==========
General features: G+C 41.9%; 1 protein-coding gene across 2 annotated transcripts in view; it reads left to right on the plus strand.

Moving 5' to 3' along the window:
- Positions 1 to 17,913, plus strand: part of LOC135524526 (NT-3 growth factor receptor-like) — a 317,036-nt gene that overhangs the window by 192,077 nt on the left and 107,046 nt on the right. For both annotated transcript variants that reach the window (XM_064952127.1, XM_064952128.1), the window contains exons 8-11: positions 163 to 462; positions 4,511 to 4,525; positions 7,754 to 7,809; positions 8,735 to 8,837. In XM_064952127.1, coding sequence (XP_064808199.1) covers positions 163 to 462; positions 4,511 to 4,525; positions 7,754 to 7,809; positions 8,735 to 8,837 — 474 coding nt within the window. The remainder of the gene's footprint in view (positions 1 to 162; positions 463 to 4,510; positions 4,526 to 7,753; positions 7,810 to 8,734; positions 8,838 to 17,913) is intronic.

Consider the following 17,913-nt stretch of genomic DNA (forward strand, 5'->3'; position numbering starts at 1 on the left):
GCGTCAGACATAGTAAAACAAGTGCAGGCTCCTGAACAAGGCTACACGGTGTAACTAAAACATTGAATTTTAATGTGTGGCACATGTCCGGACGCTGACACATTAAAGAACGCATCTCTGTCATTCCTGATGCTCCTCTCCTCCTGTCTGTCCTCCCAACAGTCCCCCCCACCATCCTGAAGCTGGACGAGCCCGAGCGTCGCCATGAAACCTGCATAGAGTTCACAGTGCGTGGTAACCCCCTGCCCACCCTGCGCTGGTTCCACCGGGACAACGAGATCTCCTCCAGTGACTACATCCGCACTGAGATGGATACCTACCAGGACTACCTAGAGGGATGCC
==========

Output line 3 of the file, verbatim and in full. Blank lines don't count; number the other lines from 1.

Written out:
- Positions 1 to 17,913, plus strand: part of LOC135524526 (NT-3 growth factor receptor-like) — a 317,036-nt gene that overhangs the window by 192,077 nt on the left and 107,046 nt on the right. For both annotated transcript variants that reach the window (XM_064952127.1, XM_064952128.1), the window contains exons 8-11: positions 163 to 462; positions 4,511 to 4,525; positions 7,754 to 7,809; positions 8,735 to 8,837. In XM_064952127.1, coding sequence (XP_064808199.1) covers positions 163 to 462; positions 4,511 to 4,525; positions 7,754 to 7,809; positions 8,735 to 8,837 — 474 coding nt within the window. The remainder of the gene's footprint in view (positions 1 to 162; positions 463 to 4,510; positions 4,526 to 7,753; positions 7,810 to 8,734; positions 8,838 to 17,913) is intronic.